Scarborough hosts critical race theory debate on 'Morning Joe'

MSNBC's Joe ScarboroughCharles (Joe) Joseph ScarboroughScarborough pleads with Biden to mandate vaccines for teachers, health workers Trump ramps up attacks on media Scarborough hosts critical race theory debate on 'Morning Joe' MORE hosted a discussion on critical race theory toward the end of his "Morning Joe" program on Tuesday that included praise and criticism of the subject, which has increasingly become a hot topic of debate on cable television and across the country. 

The discussion featured Princeton professor Eddie Glaude Jr., a frequent guest on the program who is supportive of the theory, and Christopher Rufo, a fellow at the Manhattan Institute who is a leading critic of critical race theory in public schools and ties it to Marxism.

Tuesday's discussion was sparked by a recent announcement by the National Education Association (NEA), the largest teacher's union in the country, that it supports an initiative in some public schools to teach principles of critical race theory, an academic and legal philosophy that is based on the premise that America was built on slavery, racism and oppression of minorities.  


Scarborough, a former GOP lawmaker from Florida who emerged as one of cable's fiercest critics of former President TrumpDonald TrumpUN meeting with US, France canceled over scheduling issue Trump sues NYT, Mary Trump over story on tax history McConnell, Shelby offer government funding bill without debt ceiling MORE, echoed concerns about critical race theory made by Rufo, who argued it teaches children that they are fundamentally racist if they are white.

"They’re telling people that they should feel shame, guilt and anguish because of their inborn characteristics and traits," Rufo said on the program.

"It’s now being endorsed by the NEA in 14,000 public school districts across the country. And you can’t retreat because parents know what they're seeing every day, parents know what they're seeing when children come home with workbooks like 'Not My Idea,' and they’re right and they’re rightly and very strongly pushing back," he said.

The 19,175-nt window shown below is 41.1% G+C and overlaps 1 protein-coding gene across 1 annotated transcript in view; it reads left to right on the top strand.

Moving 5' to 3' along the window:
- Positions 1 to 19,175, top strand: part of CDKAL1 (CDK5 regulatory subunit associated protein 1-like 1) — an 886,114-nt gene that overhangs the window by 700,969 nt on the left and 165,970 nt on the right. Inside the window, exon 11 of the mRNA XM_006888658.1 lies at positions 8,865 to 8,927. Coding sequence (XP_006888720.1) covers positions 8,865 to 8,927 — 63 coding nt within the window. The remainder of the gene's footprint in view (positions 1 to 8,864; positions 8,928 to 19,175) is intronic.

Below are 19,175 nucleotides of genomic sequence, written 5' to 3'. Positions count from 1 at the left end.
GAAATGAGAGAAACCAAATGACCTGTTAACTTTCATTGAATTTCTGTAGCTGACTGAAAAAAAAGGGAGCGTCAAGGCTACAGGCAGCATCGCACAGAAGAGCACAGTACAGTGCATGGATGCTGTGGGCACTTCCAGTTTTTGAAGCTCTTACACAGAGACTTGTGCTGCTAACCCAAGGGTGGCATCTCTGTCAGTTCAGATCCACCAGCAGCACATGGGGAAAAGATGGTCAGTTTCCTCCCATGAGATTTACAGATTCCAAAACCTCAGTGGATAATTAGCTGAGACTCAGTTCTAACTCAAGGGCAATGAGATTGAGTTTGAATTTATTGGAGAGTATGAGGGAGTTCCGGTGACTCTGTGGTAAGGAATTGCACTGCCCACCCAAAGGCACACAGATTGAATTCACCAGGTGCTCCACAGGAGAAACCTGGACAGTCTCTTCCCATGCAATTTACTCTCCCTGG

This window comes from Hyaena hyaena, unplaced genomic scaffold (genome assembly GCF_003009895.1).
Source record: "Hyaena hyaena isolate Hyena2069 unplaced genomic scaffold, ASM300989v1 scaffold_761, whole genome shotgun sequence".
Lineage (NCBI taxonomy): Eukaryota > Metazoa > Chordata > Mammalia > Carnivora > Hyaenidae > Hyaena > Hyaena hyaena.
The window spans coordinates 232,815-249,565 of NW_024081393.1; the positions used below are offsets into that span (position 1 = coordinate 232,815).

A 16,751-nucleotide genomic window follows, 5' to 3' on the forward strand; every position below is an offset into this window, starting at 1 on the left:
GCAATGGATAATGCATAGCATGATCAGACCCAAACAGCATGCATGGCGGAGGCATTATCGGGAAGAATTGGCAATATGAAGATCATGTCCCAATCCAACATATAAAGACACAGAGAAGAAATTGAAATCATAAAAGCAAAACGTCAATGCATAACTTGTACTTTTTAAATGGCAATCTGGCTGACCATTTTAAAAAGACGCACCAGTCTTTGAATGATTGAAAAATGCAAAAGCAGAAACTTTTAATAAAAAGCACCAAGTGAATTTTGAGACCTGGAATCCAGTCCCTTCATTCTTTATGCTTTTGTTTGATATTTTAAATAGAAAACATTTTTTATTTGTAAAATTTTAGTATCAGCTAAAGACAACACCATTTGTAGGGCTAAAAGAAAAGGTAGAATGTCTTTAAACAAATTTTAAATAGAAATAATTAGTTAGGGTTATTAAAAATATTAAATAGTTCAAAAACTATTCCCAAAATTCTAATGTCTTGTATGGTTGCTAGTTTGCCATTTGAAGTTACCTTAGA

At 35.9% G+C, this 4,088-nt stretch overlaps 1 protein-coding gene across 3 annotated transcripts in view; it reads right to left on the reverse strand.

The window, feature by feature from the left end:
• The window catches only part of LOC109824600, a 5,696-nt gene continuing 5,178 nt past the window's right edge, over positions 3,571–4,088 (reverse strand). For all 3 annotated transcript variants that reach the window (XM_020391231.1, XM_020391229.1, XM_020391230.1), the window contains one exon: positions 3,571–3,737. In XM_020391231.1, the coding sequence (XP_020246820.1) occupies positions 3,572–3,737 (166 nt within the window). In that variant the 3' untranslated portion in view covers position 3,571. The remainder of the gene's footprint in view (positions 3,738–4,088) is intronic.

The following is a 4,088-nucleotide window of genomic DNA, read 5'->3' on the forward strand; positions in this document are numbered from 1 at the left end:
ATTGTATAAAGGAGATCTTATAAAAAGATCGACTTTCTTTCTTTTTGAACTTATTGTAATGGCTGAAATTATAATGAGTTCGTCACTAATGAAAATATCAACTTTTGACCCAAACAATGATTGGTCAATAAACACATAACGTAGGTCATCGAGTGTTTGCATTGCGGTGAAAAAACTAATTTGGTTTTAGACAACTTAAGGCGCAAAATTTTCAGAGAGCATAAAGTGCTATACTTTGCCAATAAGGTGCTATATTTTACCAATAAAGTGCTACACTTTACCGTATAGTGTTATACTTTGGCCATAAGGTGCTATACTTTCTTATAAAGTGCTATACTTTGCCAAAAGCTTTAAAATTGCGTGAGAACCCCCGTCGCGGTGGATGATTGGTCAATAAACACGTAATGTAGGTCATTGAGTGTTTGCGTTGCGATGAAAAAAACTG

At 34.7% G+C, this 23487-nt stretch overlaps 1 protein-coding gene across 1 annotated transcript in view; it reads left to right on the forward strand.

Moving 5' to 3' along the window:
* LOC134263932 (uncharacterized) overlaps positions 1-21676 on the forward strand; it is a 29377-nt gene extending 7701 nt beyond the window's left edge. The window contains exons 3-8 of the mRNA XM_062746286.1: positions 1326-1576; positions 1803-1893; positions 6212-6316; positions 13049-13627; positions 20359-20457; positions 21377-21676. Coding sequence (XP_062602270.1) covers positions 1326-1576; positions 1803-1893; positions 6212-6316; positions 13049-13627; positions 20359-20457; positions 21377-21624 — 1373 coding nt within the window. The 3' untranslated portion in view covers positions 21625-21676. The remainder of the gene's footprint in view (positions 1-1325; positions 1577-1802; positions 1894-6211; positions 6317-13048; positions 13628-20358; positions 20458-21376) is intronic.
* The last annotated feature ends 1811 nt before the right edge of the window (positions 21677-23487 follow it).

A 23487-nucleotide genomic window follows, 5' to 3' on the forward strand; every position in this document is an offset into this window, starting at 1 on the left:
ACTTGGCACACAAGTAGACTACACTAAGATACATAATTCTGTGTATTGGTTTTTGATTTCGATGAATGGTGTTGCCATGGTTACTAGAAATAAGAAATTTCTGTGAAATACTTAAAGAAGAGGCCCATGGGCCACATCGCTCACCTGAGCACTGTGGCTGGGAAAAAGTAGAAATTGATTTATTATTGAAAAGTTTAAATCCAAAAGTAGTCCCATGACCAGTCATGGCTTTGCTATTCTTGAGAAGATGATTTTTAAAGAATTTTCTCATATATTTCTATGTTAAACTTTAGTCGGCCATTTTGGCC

Scarborough said he is aware of "liberal members of the mainstream media, Democrats that are huge contributors to the Democratic Party and even people that work for Democrats, I’ve heard over the past three or four years, 'I’ve got to get my kid out of this private school.' "


"They’re teaching my 7-year-old boy that because he’s white he’s, you know, a racist, he’s part of the problem, etc., etc.," Scarborough said. 

Glaude, who earlier in the discussion has pushed back against Rufo's assertions about critical race theory in the classroom and defended the merits of teaching school children about systemic oppression, conceded: "We’re going to make mistakes. There are going to be extremes, there are going to be moments of overreach." 

"But part of what we have to do in this moment, Joe, and we've talked about this, is to confront the ugliness of who we are," he said. "And part of what I hear in these sorts of arguments is this sense in which that confrontation must be won where we’re comfortable, where we feel good about who we are after we confront it." 

"Because we’re seeing right now, in real time, a reassertion of the lie," added Glaude. "The very thing that keeps us from becoming a different America because we don’t want to accept who we are, what we’ve done."

Scarborough questioned Glaude, asking him "reassertion, though, of what lie?" 
"I can believe in two Americas," Scarborough said. "I can believe that 1776 and 1619 can be merged together, that you can believe two things at once. I could disagree with critical race theory, but still believe what you and I have talked about, that we have a long way to go to being a just country the way that the founding documents said we were going to be. Do I have to choose one or the other?"
Glaude responded by saying that many of those arguing against critical race theory are not doing so in good faith.
"This sort of argument is happening right now, and I want us to link it to Jan. 6. I want us to link it to the attack on voting rights. This is, in effect, in my view, Joe, an attempt to arrest substantive change in the country, and we give these folk the credit that they’re making the arguments in good faith, and I don’t think they are," Glaude said. "And I’ll say it to Christopher right to his face. I don’t think this is a good faith argument, period."